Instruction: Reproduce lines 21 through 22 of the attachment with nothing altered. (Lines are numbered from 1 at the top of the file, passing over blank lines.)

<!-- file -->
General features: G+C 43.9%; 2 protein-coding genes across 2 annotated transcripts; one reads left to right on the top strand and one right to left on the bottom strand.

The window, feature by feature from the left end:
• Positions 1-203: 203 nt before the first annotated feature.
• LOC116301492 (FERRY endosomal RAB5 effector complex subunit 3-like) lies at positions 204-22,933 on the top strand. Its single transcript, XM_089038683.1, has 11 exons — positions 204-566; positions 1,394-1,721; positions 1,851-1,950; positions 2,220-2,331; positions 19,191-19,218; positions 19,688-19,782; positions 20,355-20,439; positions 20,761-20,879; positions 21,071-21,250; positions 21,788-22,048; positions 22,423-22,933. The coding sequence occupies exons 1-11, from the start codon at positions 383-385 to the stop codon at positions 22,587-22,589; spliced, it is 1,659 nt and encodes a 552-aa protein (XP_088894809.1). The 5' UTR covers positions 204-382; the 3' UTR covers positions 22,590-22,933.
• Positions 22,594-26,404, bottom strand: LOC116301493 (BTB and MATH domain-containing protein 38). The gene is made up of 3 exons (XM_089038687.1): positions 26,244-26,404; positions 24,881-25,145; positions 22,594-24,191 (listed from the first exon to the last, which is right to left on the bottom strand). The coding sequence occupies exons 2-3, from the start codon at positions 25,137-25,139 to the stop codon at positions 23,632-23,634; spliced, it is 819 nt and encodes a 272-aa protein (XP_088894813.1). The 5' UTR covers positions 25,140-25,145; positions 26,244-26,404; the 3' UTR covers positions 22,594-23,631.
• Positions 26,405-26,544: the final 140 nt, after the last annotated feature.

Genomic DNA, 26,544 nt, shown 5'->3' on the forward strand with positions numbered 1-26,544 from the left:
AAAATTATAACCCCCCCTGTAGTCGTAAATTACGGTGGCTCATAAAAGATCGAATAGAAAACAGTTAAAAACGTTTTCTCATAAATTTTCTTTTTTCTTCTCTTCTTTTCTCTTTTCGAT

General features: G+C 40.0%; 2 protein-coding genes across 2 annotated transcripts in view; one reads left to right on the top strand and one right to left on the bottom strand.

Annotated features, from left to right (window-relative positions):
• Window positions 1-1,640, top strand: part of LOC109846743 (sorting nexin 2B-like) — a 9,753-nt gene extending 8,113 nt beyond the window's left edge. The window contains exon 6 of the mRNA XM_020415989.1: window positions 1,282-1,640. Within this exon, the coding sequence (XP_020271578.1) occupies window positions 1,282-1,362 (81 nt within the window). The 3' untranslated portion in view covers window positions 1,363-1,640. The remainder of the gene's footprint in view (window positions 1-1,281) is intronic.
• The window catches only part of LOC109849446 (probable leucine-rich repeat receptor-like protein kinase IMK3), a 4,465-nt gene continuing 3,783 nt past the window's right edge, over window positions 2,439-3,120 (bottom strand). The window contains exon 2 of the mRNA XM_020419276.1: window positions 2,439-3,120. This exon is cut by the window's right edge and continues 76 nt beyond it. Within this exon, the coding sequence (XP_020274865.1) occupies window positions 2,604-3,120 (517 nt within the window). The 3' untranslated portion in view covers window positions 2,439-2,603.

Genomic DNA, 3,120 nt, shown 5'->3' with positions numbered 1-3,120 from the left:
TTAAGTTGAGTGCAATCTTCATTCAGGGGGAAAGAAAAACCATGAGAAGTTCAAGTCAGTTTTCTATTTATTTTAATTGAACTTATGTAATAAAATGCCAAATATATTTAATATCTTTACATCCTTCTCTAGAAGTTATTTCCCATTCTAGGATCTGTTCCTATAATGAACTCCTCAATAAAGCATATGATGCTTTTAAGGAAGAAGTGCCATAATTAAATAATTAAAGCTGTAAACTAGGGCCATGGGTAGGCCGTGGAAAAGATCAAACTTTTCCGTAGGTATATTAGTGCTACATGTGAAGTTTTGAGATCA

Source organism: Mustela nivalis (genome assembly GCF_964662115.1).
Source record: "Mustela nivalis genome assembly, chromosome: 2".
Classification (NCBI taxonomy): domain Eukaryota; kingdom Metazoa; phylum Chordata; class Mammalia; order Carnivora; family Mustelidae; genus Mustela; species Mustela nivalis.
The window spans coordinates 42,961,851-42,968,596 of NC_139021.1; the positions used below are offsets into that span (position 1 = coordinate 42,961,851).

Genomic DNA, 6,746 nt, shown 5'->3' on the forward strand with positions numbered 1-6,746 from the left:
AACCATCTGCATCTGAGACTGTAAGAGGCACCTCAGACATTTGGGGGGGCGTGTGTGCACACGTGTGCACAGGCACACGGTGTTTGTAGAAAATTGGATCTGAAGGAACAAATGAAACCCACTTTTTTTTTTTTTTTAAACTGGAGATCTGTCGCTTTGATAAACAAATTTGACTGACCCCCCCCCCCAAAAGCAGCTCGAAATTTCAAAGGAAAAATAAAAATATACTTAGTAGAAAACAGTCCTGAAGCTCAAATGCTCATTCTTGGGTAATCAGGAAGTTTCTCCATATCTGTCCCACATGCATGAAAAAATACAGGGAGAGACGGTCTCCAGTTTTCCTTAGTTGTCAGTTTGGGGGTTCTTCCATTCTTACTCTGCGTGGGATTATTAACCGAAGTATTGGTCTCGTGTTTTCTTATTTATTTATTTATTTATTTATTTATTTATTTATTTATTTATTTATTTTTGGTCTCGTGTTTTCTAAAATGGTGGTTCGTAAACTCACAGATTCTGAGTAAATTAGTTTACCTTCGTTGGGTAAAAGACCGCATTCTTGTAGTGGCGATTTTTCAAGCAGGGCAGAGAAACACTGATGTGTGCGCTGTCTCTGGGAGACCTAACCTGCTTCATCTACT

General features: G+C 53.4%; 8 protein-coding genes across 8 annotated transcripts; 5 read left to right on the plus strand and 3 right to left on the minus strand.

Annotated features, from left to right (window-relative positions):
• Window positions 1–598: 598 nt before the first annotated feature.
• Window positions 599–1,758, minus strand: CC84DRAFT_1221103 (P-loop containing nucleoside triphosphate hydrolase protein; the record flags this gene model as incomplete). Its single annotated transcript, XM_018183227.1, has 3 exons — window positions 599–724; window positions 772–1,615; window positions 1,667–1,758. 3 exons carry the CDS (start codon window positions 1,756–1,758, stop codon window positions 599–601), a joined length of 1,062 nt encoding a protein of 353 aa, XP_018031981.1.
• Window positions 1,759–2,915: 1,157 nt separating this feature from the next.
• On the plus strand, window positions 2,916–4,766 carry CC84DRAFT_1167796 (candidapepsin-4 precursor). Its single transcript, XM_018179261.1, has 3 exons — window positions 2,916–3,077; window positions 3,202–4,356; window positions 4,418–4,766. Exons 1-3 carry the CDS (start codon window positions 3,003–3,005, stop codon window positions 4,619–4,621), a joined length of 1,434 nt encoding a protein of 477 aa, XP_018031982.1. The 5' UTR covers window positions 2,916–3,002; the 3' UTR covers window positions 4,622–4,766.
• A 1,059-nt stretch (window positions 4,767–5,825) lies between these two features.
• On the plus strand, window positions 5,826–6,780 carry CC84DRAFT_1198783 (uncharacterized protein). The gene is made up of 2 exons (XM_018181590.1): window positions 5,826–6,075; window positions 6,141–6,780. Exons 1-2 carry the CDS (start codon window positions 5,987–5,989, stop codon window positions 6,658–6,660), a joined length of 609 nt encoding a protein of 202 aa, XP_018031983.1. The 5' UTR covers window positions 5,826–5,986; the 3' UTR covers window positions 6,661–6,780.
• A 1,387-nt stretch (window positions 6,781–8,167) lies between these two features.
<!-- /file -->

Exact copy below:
General features: G+C 53.4%; 8 protein-coding genes across 8 annotated transcripts; 5 read left to right on the plus strand and 3 right to left on the minus strand.

Annotated features, from left to right (window-relative positions):